(44) This Directive aims to facilitate intra-EU mobility for researchers and students, inter alia by reducing the administrative burden related to mobility in several Member States. For this purpose, this Directive sets up a specific intra-EU mobility scheme whereby a third-country national who holds an authorisation for the purpose of research or studies issued by the first Member State is entitled to enter, stay and carry out part of the research activity or studies in one or several second Member States in accordance with the provisions governing mobility under this Directive.

(45) In order to enable researchers to move easily from one research organisation to another for the purpose of research, their short-term mobility should cover stays in second Member States for a period of up to 180 days in any 360-day period per Member State. Long-term mobility for researchers should cover stays in one or several second Member States for a period of more than 180 days per Member State. Family members of researchers should be entitled to accompany the researcher during mobility. The procedure for their mobility should be aligned to that of the researcher they accompany.

(46) As regards students who are covered by Union or multilateral programmes or an agreement between two or more higher education institutions, in order to ensure continuity of their studies, this Directive should provide for mobility in one or several second Member States for a period of up to 360 days per Member State.

(47) Where a researcher or a student moves to a second Member State on the basis of a notification procedure and a document is necessary to facilitate access to services and rights, it should be possible for the second Member State to issue a document to attest that the researcher or the student is entitled to stay on the territory of that Member State. Such a document should not constitute an additional condition to benefit from the rights provided for in this Directive and should only be of a declaratory nature.

(48) While the specific mobility scheme established by this Directive should set up autonomous rules regarding entry and stay for the purpose of research or studies in Member States other than the one that issued the initial authorisation, all the other rules governing the movement of persons across borders as laid down in the relevant provisions of the Schengen acquis should continue to apply.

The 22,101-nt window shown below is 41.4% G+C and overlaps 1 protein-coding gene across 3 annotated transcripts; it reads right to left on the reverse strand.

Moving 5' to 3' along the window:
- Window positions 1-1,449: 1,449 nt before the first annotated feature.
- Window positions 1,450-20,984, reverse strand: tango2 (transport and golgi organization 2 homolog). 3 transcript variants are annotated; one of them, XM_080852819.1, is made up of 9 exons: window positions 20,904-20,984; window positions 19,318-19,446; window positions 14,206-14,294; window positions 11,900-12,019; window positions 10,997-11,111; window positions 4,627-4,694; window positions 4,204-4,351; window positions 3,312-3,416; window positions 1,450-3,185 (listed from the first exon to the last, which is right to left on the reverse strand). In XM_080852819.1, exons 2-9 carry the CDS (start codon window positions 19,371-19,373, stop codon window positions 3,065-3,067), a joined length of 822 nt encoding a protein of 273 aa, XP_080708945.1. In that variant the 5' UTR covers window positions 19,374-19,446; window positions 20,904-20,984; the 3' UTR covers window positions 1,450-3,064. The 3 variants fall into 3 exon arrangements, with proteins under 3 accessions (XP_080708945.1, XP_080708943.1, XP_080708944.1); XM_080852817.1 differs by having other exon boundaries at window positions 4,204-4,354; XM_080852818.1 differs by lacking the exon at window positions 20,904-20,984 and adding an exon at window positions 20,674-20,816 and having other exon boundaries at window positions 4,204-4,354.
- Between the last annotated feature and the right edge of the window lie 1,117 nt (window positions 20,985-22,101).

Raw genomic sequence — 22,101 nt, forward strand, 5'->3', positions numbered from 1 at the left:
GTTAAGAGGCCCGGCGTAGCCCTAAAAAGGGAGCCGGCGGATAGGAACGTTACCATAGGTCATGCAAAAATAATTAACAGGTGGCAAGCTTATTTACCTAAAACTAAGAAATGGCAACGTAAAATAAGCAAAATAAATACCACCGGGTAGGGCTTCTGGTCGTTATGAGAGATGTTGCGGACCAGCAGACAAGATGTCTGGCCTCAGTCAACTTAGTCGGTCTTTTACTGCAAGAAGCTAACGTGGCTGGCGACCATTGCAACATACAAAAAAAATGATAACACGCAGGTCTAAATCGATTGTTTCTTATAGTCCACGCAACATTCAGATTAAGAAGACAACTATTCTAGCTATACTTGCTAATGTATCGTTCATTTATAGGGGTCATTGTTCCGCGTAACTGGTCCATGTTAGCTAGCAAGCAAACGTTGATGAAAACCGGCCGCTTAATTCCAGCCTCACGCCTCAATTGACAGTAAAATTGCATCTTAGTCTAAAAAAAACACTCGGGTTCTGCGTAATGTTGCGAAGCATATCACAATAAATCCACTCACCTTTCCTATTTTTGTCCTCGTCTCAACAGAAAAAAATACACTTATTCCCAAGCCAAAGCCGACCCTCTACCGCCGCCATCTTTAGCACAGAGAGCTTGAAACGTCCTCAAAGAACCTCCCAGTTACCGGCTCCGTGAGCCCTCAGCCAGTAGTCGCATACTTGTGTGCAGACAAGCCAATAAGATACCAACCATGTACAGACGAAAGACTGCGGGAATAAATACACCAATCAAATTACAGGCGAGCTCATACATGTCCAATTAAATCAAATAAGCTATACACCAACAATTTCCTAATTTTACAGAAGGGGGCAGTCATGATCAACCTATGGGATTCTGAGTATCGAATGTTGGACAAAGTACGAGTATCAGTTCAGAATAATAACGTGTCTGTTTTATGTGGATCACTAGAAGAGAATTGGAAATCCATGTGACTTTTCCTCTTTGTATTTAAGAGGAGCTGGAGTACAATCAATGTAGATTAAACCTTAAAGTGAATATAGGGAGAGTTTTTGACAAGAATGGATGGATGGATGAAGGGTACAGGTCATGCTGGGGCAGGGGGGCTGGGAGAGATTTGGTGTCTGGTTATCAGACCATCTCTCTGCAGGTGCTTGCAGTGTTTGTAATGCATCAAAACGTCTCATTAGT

(49) Where the authorisation is issued by a Member State not applying the Schengen acquis in full and the researcher, his or her family members or the student, in the framework of intra-EU mobility, crosses an external border within the meaning of Regulation (EU) 2016/399 of the European Parliament and of the Council(9), a Member State should be entitled to require evidence proving that the researcher or the student is moving to its territory for the purpose of research or studies or that the family members are moving to its territory for the purpose of accompanying the researcher in the framework of mobility. In addition, in case of crossing of an external border within the meaning of Regulation (EU) 2016/399, the Member States applying the Schengen acquis in full should consult the Schengen information system and should refuse entry or object to the mobility for persons for whom an alert for the purpose of refusing entry or stay, as referred to in Regulation (EC) No 1987/2006 of the European Parliament and of the Council(10), has been issued in that system.

(50) This Directive should allow second Member States to request that a researcher or a student, who moves on the basis of an authorisation issued by the first Member State and does not or no longer fulfils the conditions for mobility, leaves their territory. Where the researcher or the student has a valid authorisation issued by the first Member State, the second Member State should be able to request that researcher or student to go back to the first Member State in accordance with Directive 2008/115/EC of the European Parliament and of the Council(11). Where the mobility is allowed by the second Member State on the basis of the authorisation issued by the first Member State and that authorisation is withdrawn or has expired during the period of mobility, it should be possible for the second Member State to either decide to return the researcher or the student to a third country, in accordance with Directive 2008/115/EC, or request without delay the first Member State to allow re-entry of the researcher or student to its territory. In this latter case, the first Member State should issue the researcher or student with a document allowing re-entry to its territory.

(51) Union immigration policies and rules, on the one hand, and Union policies and programmes favouring mobility of researchers and students at Union level, on the other hand, should complement each other more. When determining the period of validity of the authorisation issued to researchers and students, Member States should take into account the planned mobility to other Member States, in accordance with the provisions on mobility. Researchers and students covered by Union or multilateral programmes that comprise mobility measures or agreements between two or more higher education institutions should be entitled to receive authorisations covering at least two years, provided that they fulfil the relevant admission conditions for that period.